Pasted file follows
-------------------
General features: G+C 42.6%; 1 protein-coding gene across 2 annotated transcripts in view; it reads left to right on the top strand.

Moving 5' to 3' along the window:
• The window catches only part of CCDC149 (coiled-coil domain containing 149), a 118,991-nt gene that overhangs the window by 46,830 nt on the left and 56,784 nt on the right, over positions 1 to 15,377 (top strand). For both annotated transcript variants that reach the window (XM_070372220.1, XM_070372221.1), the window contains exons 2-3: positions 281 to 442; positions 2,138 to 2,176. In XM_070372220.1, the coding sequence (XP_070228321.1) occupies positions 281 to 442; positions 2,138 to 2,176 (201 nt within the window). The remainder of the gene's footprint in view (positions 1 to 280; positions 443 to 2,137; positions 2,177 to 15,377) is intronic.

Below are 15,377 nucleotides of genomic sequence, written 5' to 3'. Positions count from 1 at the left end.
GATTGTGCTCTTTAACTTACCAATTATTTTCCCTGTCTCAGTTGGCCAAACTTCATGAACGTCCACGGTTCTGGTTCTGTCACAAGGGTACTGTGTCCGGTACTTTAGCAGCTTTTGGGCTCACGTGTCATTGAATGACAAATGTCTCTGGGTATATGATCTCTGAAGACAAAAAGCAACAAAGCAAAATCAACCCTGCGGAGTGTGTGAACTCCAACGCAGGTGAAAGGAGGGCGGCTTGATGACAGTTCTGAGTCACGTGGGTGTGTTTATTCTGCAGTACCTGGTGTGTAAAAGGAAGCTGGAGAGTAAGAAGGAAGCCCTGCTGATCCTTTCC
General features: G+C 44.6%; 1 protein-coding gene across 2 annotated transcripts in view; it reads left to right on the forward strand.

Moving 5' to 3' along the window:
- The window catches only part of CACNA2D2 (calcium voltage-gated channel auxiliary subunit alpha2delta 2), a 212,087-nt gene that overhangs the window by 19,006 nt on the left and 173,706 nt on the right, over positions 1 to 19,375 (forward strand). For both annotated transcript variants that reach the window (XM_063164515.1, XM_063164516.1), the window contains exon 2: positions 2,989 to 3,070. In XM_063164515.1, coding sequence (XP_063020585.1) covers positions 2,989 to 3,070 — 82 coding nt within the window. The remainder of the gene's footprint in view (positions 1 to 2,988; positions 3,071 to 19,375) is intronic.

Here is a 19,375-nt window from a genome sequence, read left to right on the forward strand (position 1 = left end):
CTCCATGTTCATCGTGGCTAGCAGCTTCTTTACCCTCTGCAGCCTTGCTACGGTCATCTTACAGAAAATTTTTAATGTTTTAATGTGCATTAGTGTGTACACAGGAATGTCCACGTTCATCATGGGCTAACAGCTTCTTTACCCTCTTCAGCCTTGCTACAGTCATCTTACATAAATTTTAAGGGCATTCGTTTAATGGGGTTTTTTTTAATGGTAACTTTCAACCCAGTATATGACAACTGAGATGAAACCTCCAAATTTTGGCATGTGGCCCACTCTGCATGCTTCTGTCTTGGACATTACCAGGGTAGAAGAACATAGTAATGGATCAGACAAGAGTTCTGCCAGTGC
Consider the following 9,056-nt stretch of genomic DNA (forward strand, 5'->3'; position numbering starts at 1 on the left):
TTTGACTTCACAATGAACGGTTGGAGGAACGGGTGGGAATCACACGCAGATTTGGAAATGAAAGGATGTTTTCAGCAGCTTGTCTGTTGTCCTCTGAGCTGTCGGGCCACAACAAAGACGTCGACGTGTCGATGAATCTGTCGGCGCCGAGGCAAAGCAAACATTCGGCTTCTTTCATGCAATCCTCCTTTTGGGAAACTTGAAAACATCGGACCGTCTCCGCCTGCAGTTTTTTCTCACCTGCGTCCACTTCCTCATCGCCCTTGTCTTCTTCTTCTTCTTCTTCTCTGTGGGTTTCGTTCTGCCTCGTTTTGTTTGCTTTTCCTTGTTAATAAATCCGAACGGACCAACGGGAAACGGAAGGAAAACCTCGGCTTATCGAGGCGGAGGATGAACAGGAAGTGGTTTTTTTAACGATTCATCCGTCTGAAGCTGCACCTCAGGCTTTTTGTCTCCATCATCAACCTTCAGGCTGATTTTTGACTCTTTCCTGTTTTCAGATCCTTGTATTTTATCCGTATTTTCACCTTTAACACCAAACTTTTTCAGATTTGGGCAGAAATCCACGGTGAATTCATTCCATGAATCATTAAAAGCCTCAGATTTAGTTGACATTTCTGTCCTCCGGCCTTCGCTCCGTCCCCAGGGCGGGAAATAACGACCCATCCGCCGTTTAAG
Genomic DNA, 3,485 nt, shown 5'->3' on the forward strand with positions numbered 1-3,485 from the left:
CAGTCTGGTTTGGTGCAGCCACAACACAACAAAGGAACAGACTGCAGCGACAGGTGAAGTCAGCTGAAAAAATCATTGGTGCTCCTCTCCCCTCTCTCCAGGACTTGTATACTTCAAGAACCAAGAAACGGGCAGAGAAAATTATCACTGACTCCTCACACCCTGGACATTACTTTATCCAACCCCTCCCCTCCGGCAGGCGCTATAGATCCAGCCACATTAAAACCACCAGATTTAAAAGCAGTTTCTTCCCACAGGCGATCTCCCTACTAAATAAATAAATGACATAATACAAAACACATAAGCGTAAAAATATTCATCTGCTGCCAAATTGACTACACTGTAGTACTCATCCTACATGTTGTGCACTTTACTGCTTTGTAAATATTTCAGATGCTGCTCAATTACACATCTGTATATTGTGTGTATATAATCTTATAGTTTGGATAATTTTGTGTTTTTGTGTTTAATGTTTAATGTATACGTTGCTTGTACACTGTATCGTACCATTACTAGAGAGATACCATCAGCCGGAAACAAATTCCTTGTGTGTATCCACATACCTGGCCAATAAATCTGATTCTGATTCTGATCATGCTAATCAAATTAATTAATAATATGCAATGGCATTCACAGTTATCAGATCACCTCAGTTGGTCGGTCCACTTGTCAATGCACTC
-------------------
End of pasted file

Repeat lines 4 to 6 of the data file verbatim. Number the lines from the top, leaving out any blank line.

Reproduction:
Below are 15,377 nucleotides of genomic sequence, written 5' to 3'. Positions count from 1 at the left end.
GATTGTGCTCTTTAACTTACCAATTATTTTCCCTGTCTCAGTTGGCCAAACTTCATGAACGTCCACGGTTCTGGTTCTGTCACAAGGGTACTGTGTCCGGTACTTTAGCAGCTTTTGGGCTCACGTGTCATTGAATGACAAATGTCTCTGGGTATATGATCTCTGAAGACAAAAAGCAACAAAGCAAAATCAACCCTGCGGAGTGTGTGAACTCCAACGCAGGTGAAAGGAGGGCGGCTTGATGACAGTTCTGAGTCACGTGGGTGTGTTTATTCTGCAGTACCTGGTGTGTAAAAGGAAGCTGGAGAGTAAGAAGGAAGCCCTGCTGATCCTTTCC
General features: G+C 44.6%; 1 protein-coding gene across 2 annotated transcripts in view; it reads left to right on the forward strand.